Research Papers

ROBOImplant II: Development of a Noninvasive Controller/Actuator for Wireless Correction of Orthopedic Structural Deformities

[+] Author and Article Information
Jonathan A. Liu, Mozziyar Etemadi

UCB/UCSF Joint Graduate Group in Bioengineering

James A. Heller

Department of Bioengineering, and Therapeutic Sciences,  University of California, San Francisco, CA 94158

Dillon Kwiat

Department of Pediatric Surgery,  University of California, San Francisco, CA 94143

Richard Fechter

Department of Surgery,  University of California, San Francisco, CA 94143

Michael R. Harrison

 Emeritus of Surgery, Pediatrics Obstetrics, Gynecology and Reproductive Sciences, Director Emeritus, Fetal Treatment Center, Division of Pediatric Surgery, Department of Surgery, University of California, San Francisco, CA 94143

Shuvo Roy1

Associate Professor of Bioengineering and Therapeutic Sciences, Biomedical Medical Devices Laboratory, Department of Bioengineering and Therapeutic Sciences,  University of California, San Francisco, CA 94158shuvo.roy@ucsf.edu


Corresponding author.

J. Med. Devices 6(3), 031006 (Aug 14, 2012) (5 pages) doi:10.1115/1.4007183 History: Received January 31, 2012; Revised July 14, 2012; Published August 14, 2012; Online August 14, 2012

An implantable actuator and its accompanying driver circuit are presented for the purpose of lengthening bones and correcting skeletal deformities without requiring physical contact between the operator and the implanted device. This system utilizes magnetic coupling to form a magnetic gear, allowing an external motor to drive an implantable telescoping rod. The accompanying electronics are able to monitor the progress, in the form of turns delivered, as well as detect procedural errors, such as magnet decoupling. The force applied by the implanted telescoping rod can be accurately measured by monitoring the current necessary for the external controller to drive the extension of the implanted rod. After characterization, the system was shown to reliably deliver extension distances within 34 μm and maintain coupling out to 70 mm. The system is also able to measure torques as low as 0.12 mN m. System variability and accuracy of external monitoring are addressed.

Copyright © 2012 by American Society of Mechanical Engineers
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Figure 1

(a) X-radiograph of an implanted device in a live ewe for proof of concept and initial biocompatibility testing before adjustment. (b) X-radiograph of an implanted device after adjustment by 2 mm. Implant was fixed to the lumbar vertebrae with a 6 mm spinal fixation rod and an inline connector. The other end of the implant was fixed to the cranial end with the same connectors. The implant was lengthened over the course of 2 weeks in 1 mm increments. Torque measurements were not obtained for initial testing.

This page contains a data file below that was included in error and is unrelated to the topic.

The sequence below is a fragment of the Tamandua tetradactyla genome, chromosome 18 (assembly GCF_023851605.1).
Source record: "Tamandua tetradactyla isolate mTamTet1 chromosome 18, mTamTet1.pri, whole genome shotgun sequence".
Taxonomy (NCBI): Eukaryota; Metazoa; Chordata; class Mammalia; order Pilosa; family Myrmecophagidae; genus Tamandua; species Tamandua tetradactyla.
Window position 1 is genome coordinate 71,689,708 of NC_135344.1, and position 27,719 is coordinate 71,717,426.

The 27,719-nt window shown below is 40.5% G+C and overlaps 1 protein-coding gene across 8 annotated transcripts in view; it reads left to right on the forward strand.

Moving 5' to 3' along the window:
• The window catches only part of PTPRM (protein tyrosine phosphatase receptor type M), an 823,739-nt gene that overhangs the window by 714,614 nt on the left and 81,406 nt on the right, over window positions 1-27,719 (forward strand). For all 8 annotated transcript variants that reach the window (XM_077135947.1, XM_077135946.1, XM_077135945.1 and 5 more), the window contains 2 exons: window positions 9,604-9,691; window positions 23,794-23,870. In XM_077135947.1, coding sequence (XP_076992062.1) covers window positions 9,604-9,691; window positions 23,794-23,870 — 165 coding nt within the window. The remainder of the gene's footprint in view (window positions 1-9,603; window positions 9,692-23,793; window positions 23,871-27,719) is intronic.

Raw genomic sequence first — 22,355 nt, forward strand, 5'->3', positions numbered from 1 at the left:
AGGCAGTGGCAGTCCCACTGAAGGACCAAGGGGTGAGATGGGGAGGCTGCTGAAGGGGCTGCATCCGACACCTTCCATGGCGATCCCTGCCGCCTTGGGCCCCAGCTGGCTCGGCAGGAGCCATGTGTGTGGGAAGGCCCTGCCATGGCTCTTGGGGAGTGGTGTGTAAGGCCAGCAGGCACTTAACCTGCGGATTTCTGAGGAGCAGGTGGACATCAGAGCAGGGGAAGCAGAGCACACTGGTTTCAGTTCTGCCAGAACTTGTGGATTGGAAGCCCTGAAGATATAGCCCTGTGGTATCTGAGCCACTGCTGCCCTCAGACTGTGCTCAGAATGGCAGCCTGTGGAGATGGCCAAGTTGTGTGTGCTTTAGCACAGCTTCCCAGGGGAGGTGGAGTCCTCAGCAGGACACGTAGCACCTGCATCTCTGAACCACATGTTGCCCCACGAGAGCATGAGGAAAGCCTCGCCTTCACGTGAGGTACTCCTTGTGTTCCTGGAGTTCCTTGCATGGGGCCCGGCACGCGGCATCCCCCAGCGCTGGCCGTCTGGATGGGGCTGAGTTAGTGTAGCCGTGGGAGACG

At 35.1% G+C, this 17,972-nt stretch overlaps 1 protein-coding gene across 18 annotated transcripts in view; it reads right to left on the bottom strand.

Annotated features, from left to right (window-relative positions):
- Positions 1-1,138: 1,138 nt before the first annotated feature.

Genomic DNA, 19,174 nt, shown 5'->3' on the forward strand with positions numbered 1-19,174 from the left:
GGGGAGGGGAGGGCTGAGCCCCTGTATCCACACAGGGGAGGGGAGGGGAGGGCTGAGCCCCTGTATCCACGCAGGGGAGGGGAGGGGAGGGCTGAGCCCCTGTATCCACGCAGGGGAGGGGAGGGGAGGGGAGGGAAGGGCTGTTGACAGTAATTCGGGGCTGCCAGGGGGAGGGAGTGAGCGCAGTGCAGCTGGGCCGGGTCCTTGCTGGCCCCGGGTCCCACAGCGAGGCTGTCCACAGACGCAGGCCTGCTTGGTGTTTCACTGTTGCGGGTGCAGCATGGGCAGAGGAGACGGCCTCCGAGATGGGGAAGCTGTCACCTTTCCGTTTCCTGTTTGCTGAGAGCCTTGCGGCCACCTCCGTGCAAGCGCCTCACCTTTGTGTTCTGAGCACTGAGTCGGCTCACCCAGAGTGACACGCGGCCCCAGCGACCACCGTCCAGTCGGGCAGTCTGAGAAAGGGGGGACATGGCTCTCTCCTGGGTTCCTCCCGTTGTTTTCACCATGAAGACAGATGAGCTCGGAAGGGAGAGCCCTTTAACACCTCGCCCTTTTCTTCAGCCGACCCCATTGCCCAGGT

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Figure 2

Current prototype of the ROBOImplant controller

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Figure 3

Latest prototype for the ROBOImplant

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Figure 4

Block diagram of the external ROBOImplant control circuitry

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Figure 5

Results of the dc motor characterization. The above plot shows the angular velocity of the Maxon motor versus the current drawn by the motor. The measured data matches well to the expected linear relationship expected between angular velocity and torque for a dc motor.

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Figure 6

Calibration curve for the controller and implant. The extension distance of the implant was recorded as a function of the desired extension programmed into the controller with the separation distance and orientation fixed. Each measurement was repeated five times. The plot above shows that the extension distance of the implant is proportional to number of turns of the outer magnet, as expected. Furthermore, for a given desired extension distance, the variability of the resulting implant extension is less than 34 μm, much smaller than the typical 1 mm dose. From the fitted relationship between extension distance and desired turns, the ratio of the extension distance to turns is approximately 1.3 μm per turn of the external magnet.

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Figure 7

Plot of drive current versus implant and driver magnet. The motor current through the driver motor was measured as a function of the separation distance between the driver magnet and implant magnet. The standard errors of the measurements are shown as error bars. Decoupling occurred at a separation of approximately 70 mm (2.76 in.). As the separation distance between the two magnets is increased, the current drawn by the motor decreases, indicating that the load on the motor decreases. At around 30 mm of separation, the motor current levels off at 114 mA, the minimum amount of current drawn by the driver motor when coupled to the implant magnet. Separation distances larger than 70 mm cause the driver magnet to decouple from the implant magnet, causing the driver motor to run unloaded. At this point, the motor current drops to 109 mA. Of note is the current required by the motor at approximately 10 mm of separation. This large current draw was due to mechanical resonance in the implant, requiring the controller to apply more torque to drive the implant to overcome frictional losses.




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